Wild Flower and du Pont

I hand you a box of WILD FLOWER brand gumdrops and a box of WILD FLOWER brand donuts.

Do you think the gumdrops and the donuts came from the same company?

You’re probably thinking something like this:

Candy and donuts are sort of related and it’s not hard to imagine a candy company also selling donuts but, off hand, I can’t think of a company that sells both under the same brand.

Would your answer have been different if I had given you a box of candy and a bag of cement mix? What if I had handed you a box of gumdrops and a box of jelly beans?

You’ve just done an analysis similar to what trademark attorneys do all the time. You considered the “relatedness of the goods and services” to figure out whether trademarks are “confusingly similar.”[1]

  • Do the goods/services feel related? Would you find them in the same type of store, like handbags and jewelry? Would you find them in the same department of a store like pants and belts?
  • Can you think of a company that sells both under the same brand?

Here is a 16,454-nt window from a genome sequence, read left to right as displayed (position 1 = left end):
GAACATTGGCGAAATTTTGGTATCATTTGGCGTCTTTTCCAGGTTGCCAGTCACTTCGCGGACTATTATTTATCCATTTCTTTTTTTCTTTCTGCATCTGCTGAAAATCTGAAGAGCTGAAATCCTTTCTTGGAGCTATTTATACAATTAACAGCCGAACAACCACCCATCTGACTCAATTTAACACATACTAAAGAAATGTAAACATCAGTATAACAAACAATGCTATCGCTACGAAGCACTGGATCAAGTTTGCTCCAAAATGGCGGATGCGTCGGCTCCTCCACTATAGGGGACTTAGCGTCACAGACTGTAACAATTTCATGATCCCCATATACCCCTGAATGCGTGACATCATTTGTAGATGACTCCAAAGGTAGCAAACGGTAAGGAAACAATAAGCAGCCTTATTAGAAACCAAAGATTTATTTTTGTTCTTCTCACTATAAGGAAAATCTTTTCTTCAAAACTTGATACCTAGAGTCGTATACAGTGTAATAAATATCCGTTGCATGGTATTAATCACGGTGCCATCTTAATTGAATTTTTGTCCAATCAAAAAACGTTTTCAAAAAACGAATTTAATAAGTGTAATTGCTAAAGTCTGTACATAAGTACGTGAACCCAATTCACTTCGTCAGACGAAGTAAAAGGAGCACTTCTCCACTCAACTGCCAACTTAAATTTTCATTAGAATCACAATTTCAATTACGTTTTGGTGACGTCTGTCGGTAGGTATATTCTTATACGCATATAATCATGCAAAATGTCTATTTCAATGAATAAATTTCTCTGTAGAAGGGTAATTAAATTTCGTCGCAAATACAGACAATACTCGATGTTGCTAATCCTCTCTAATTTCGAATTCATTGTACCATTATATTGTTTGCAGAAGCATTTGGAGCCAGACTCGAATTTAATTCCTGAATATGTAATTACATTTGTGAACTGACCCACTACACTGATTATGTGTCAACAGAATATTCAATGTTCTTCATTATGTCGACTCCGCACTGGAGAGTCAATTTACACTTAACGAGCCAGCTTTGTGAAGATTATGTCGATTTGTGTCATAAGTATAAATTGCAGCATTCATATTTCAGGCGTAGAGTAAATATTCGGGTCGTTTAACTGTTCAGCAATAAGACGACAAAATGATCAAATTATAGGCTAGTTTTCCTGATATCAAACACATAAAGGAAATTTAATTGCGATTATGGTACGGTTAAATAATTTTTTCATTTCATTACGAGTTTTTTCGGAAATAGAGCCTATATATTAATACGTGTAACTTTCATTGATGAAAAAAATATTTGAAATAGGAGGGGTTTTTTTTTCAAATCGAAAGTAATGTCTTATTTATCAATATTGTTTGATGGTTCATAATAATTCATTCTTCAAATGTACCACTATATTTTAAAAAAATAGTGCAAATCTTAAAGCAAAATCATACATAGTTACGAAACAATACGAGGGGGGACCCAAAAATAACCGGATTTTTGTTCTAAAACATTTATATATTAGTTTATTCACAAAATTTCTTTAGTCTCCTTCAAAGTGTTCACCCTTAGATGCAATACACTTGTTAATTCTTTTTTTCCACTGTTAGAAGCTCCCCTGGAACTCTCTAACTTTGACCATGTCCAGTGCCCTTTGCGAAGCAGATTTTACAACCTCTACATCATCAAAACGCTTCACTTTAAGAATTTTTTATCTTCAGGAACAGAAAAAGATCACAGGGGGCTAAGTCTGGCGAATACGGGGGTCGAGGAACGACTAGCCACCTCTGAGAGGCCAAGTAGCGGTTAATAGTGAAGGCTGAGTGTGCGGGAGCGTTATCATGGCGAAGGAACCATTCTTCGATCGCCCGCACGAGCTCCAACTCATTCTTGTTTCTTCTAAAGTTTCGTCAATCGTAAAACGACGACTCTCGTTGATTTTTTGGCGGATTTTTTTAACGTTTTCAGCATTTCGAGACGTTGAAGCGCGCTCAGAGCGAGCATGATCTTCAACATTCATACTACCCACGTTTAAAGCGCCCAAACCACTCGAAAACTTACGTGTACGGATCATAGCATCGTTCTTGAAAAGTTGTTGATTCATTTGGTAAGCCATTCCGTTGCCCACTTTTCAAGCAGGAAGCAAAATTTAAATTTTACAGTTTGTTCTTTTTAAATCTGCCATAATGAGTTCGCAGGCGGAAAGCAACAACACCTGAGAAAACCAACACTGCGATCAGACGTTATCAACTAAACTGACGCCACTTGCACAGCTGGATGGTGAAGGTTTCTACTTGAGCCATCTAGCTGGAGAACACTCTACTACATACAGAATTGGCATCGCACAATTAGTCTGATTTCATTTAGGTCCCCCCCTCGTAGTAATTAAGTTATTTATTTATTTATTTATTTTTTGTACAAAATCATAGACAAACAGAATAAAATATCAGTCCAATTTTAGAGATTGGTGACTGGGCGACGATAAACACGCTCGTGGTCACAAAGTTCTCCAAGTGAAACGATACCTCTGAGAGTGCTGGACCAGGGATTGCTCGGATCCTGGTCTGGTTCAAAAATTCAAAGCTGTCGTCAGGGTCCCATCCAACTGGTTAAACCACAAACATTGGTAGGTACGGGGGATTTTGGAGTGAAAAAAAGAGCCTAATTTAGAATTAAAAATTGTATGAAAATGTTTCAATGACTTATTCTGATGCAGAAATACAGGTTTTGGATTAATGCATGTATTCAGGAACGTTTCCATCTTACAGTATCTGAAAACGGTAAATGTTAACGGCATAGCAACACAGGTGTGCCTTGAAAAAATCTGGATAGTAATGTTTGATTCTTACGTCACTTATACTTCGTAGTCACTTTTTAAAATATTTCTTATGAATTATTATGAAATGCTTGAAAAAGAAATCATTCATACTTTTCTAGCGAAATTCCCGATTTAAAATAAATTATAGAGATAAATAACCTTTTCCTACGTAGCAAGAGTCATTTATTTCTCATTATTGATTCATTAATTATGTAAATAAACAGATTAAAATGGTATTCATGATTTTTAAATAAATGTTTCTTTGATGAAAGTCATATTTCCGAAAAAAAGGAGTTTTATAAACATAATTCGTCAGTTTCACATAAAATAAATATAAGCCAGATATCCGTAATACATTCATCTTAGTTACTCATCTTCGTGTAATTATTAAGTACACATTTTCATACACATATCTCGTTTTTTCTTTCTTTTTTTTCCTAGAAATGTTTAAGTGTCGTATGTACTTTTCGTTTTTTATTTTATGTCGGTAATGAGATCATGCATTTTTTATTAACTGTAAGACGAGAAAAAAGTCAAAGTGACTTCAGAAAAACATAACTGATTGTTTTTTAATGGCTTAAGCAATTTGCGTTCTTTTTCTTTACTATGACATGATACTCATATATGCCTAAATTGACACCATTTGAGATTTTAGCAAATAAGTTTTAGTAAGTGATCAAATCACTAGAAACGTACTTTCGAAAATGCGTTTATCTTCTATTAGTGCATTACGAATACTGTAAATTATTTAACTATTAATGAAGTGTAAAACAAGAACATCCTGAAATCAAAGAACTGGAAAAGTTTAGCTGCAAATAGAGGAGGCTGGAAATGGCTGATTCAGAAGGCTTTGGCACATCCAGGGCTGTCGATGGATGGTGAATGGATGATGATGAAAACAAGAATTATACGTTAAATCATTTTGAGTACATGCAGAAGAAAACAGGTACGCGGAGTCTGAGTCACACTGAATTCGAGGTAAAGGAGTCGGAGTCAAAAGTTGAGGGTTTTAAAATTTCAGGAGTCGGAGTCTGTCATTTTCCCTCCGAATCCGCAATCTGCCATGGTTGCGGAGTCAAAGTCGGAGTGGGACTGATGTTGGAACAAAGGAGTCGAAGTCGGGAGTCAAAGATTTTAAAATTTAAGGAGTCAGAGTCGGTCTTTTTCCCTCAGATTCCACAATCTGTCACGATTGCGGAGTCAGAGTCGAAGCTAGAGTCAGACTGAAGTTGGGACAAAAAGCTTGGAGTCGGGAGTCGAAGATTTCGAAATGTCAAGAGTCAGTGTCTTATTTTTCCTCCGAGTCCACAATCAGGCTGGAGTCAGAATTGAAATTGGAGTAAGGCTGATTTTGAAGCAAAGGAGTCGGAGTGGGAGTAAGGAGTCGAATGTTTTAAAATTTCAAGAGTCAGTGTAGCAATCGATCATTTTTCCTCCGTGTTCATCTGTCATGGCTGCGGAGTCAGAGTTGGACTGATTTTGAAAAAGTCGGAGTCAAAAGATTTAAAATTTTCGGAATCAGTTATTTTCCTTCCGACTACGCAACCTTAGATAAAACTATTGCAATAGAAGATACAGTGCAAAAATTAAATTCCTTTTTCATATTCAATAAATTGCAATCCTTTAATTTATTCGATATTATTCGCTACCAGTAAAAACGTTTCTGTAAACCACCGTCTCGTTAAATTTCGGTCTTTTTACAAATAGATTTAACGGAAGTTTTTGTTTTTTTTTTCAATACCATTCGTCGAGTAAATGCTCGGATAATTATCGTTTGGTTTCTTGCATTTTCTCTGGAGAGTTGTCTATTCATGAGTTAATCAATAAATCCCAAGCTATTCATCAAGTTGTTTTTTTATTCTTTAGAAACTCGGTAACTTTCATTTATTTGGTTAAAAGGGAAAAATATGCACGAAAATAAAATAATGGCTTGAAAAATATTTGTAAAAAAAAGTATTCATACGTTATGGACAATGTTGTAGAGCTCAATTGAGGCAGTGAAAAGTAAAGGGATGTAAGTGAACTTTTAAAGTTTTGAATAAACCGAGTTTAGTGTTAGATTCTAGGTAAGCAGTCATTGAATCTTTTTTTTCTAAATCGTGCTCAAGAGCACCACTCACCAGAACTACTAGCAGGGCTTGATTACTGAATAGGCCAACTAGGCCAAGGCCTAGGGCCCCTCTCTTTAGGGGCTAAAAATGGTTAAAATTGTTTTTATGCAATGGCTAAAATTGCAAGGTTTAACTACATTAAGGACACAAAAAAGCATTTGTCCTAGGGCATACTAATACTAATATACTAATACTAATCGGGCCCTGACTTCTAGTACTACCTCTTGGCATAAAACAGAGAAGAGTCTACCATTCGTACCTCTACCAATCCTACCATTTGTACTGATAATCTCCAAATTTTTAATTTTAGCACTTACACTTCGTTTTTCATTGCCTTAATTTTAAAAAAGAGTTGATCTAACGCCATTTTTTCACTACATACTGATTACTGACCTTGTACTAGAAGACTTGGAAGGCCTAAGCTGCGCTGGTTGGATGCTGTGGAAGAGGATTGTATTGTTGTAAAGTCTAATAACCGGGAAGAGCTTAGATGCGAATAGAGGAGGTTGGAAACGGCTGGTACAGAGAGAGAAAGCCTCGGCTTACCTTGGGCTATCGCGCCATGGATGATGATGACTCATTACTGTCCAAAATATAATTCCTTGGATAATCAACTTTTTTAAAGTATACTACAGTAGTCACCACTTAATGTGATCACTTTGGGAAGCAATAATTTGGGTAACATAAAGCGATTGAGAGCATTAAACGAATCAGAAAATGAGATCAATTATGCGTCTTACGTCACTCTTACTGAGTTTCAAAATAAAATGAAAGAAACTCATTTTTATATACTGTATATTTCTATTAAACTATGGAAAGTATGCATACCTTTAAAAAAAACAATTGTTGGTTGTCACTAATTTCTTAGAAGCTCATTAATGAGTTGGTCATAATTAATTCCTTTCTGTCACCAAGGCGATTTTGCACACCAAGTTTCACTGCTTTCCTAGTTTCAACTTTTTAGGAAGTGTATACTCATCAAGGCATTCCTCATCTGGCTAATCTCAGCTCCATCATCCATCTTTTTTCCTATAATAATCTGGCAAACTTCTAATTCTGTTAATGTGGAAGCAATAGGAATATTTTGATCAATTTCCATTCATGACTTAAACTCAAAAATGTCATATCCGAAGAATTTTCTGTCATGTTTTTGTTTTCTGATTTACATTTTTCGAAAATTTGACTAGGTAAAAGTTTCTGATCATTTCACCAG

Both of the bulleted question-types are important. Sometimes goods are closely related even if there’s no company that does both. Other times, there can be one brand used for lots of really different stuff: Yamaha Corporation uses the YAMAHA® trademark to sell everything from motorcycles to trumpets and lots of stuff in between.[2]

“Confusingly similar” is both a difficult and complicated concept and pure common sense.

 

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[1] There are a bunch of these question tools. Trademark attorneys call them the “du Pont Factors” because they come from a case involving E. I. du Pont de Nemours & Co. Here are the most important ones:

  • The similarity or dissimilarity of the marks in their entireties as to appearance, sound, connotation and commercial impression.
  • The relatedness of the goods or services.
  • The similarity or dissimilarity of established, likely-to-continue trade channels.
  • The conditions under which and buyers to whom sales are made, i.e., “impulse” vs. careful, sophisticated purchasing.

[2] Here’s a partial list of the stuff Yamaha Corporation sells under its YAMAHA brand: Musical instruments, skis and ski bindings, motorcycles, motorboats, eyeglasses, golf clubs, badminton rackets, robots, semiconductors.

3 thoughts on “Wild Flower and du Pont

  1. Pingback: Trademark Searches Done Right | Bee Blog

  2. Pingback: Wings on Cars | Bee Blog

  3. Pingback: Cisco Sysco | Bee Blog

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